Nevertheless, while making this move renders the identity of the bodies involved utterly unproblematic, it raises a host of questions about the identity of the human beings involved. For example, do human beings (ensouled bodies) endure or perdure? On this account, the bodies involved perdure, while the souls involved — because they are simple, and thus three-dimensional substances — endure, but how are we to make sense of what happens to the combination of the two? If human beings are truly ordered pairs of bodies and souls, then what precisely is wholly present at t1? There are only (temporal) parts of two bodies wholly present, but there are two wholly present souls. Set aside for now the problem of fission and consider an embryo at t1 that won’t twin, though. Combining bodies and souls under these competing ontologies in this simple case yields a straightforward dilemma resting on a logically exhaustive disjunction: human beings either endure or perdure. On the one hand, if human beings endure, then all of their parts must be wholly present at any given time. But on this view only the t1 temporal part of our human’s body is present at t1; its remaining parts have yet to occur. Thus not all of the human being’s parts are wholly present at t1, so it cannot endure. On the other hand, if human beings perdure, then what is wholly present at any given time must be only temporal parts of human beings. But on this view the soul renders the embryo housing it a human being, and because the soul is a simple substance it can have no parts whatsoever, including temporal parts, so at t1 what is wholly present is not just the temporal part of the embryo/body but the entire soul. Since the entire soul, and not merely a temporal part of it, is wholly present at t1, the human being involved cannot perdure. Ultimately, then, the view implies that human beings neither endure nor perdure. But if these are logically exhaustive possibilities, then the soul view (in this version) is incoherent.

Now it seems to me that the only way the Augustinian can rescue the view from incoherence is to somehow maintain that souls can have temporal parts, in which case we can treat them as four-dimensional objects as well, which would enable the theologian to avoid the twinning problem altogether. So this possible “out” leads to my question: can souls have temporal parts? I don’t believe they can.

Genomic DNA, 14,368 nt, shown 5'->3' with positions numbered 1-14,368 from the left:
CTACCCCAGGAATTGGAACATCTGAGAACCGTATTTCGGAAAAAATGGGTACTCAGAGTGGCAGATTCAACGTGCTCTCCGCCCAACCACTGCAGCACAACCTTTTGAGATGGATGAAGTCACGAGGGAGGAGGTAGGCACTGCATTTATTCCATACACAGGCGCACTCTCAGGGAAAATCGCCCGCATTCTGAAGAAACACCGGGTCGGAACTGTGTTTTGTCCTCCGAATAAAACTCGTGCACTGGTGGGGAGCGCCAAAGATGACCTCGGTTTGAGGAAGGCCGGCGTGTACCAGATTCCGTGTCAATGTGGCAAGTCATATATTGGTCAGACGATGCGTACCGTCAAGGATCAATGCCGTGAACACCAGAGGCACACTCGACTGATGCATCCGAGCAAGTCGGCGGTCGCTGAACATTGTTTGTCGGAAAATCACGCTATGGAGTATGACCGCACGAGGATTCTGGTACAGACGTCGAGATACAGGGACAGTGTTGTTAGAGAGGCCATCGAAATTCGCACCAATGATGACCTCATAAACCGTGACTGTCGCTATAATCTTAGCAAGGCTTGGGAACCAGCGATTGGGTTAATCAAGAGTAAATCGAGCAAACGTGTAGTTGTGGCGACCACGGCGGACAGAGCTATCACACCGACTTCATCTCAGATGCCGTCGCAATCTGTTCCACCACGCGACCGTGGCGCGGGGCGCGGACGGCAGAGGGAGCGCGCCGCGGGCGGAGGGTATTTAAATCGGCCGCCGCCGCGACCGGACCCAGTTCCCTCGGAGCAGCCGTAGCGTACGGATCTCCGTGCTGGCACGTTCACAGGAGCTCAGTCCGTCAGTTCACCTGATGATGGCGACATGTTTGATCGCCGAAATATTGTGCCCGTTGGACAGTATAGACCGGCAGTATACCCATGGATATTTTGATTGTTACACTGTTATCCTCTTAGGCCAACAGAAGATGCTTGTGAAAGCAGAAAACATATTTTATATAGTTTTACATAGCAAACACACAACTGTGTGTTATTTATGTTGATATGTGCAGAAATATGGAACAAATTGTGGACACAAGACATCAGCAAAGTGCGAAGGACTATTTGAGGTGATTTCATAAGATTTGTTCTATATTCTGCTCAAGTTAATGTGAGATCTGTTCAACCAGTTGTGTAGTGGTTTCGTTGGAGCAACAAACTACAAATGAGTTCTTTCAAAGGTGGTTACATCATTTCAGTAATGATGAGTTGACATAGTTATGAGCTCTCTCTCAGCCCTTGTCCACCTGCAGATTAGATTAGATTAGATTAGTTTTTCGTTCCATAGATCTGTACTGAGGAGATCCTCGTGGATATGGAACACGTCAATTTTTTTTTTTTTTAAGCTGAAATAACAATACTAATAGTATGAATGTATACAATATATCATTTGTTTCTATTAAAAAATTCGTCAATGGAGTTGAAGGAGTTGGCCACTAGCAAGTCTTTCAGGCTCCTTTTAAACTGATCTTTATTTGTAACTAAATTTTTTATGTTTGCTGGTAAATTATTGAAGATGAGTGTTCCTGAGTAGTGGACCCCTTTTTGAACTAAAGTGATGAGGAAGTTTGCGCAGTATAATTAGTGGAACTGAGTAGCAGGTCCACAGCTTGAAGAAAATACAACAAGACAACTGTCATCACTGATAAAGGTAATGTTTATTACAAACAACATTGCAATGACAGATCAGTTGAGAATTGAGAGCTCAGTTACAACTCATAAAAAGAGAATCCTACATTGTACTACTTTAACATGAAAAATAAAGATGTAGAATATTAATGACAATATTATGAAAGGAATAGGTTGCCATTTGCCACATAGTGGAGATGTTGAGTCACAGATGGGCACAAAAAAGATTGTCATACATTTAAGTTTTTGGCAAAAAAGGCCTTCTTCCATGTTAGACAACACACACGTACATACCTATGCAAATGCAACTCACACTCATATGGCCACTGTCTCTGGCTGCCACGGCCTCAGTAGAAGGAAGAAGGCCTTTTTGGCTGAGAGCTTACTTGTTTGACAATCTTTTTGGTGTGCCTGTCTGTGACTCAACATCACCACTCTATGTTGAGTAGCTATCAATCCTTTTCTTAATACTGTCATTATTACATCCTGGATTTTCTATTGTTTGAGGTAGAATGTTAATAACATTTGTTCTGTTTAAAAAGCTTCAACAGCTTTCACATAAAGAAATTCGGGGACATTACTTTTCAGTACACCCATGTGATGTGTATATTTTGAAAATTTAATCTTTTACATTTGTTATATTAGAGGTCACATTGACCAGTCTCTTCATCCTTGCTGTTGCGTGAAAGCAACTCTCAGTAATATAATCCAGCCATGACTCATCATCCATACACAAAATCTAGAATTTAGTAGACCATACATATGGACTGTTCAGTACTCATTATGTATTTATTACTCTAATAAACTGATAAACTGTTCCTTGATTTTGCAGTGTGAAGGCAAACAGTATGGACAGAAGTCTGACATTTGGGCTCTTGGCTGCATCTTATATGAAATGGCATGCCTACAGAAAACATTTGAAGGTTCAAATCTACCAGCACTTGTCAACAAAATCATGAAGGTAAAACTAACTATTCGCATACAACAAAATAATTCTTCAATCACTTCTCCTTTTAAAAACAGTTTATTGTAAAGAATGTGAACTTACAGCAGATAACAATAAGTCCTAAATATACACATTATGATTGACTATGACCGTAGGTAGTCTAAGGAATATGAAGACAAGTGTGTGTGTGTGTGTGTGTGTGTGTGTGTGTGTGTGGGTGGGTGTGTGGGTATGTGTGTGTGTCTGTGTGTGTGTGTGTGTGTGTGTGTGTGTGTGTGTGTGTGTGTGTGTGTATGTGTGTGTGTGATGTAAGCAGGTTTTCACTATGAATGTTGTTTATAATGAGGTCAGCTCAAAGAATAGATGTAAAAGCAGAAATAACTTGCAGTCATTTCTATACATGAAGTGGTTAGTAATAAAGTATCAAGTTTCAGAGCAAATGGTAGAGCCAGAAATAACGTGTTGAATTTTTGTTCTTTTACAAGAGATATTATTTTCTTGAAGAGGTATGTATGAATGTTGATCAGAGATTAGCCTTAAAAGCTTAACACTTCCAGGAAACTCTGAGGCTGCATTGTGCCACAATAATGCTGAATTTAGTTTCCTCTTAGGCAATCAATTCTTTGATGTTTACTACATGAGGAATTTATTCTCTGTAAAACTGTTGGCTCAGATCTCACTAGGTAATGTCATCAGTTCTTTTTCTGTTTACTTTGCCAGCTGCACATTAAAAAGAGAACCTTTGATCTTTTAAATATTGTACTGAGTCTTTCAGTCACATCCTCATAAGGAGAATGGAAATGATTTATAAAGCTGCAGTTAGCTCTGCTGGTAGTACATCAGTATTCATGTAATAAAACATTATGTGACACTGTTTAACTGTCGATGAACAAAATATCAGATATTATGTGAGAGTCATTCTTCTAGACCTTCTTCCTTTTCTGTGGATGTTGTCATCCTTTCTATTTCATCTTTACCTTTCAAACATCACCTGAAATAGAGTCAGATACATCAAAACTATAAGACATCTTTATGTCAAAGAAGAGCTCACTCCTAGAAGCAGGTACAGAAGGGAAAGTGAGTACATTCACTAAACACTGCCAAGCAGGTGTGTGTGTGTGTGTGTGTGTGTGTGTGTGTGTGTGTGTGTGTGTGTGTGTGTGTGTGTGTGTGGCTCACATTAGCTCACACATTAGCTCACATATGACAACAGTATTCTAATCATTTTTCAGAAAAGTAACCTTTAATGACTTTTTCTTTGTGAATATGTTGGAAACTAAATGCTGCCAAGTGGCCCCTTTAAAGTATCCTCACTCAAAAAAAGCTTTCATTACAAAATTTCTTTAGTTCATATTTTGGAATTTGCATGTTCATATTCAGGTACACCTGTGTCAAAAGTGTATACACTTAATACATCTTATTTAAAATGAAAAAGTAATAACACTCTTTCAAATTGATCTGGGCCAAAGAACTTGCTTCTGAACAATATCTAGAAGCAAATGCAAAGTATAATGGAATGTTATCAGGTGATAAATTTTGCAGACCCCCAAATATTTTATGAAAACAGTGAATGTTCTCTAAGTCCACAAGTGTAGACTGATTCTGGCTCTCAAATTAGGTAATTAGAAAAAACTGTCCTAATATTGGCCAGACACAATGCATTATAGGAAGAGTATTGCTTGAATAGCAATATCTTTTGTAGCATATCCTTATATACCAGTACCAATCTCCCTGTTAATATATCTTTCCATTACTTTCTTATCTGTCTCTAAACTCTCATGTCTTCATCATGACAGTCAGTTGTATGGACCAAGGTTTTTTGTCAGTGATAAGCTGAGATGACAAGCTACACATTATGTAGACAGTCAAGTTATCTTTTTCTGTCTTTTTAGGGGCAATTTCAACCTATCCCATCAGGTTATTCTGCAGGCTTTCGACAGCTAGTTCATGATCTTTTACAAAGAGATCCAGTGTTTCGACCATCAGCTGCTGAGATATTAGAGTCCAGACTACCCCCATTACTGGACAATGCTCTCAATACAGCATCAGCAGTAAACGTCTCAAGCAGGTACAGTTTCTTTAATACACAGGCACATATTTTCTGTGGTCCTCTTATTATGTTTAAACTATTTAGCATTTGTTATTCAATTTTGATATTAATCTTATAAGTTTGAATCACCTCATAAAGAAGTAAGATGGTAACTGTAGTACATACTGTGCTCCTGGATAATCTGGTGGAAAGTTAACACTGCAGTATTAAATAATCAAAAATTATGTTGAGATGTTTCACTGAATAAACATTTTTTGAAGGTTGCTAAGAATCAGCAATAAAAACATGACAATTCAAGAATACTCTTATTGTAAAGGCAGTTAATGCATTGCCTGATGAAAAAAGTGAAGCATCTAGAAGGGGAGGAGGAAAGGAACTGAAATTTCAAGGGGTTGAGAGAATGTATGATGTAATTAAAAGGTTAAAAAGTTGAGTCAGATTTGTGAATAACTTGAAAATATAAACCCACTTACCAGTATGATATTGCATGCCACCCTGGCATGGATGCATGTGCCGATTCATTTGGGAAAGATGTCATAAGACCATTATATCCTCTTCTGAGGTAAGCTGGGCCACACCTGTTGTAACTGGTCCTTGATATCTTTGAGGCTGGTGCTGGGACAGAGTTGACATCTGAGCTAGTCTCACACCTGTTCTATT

While it is obvious why a soul could not have any spatial parts, it may be less obvious why a soul could not have any temporal parts. Normally, of course, temporal parts are thought to exist, if they do at all, in spatiotemporal objects, which, if true, would immediately rule out souls (non-spatial objects) as having any temporal parts. Nevertheless, it seems in principle possible for there to be objects having no spatial location that still have temporal parts. What exactly would this mean, though? The soul would have to have parts that exist only instantaneously (or perhaps over a more extended interval of instants) and be such that each one of those parts nevertheless wholly overlaps with everything that is a part of the soul at that instant (or interval). Now insofar as the soul is supposed to be a simple substance, it is also not supposed to be divisible at all, either into spatial parts or temporal parts like this. But why not? The restriction against spatial parts is obviously required by the soul’s immaterial nature. The restriction against temporal parts would have to follow, I believe, from two aspects of the temporal parts view that are problematic for immaterial substances. First, the notion of what it means for a temporal part to “overlap” at t with everything that is part of the soul at t is an idea of which it is exceedingly difficult to make sense with respect to immaterial substances. This is no problem, of course, with respect to material objects: for a temporal part of my mug to overlap at t with every part of the spacetime worm of my mug that exists at t, it just has to be the case that every particle of physical stuff making up the temporal part of the mug at t takes up the same space as everything that is part of the spacetime worm-mug at t. But if an object, like the soul, takes up no space to begin with, it is difficult to see how to specify what it would mean for its temporal part to overlap with anything. Second, if a soul were to have temporal parts, there would need to be a unifying principle connecting the various parts as one unified soul across time. But it is again difficult to imagine what that unifying principle – intrinsic to the soul-parts themselves – might consist in, if there were no material or even psychological elements constituting them. For these reasons (and there may well be others), it seems we have to read the “indivisibility” constraint on souls as meaning they have neither spatial nor temporal parts.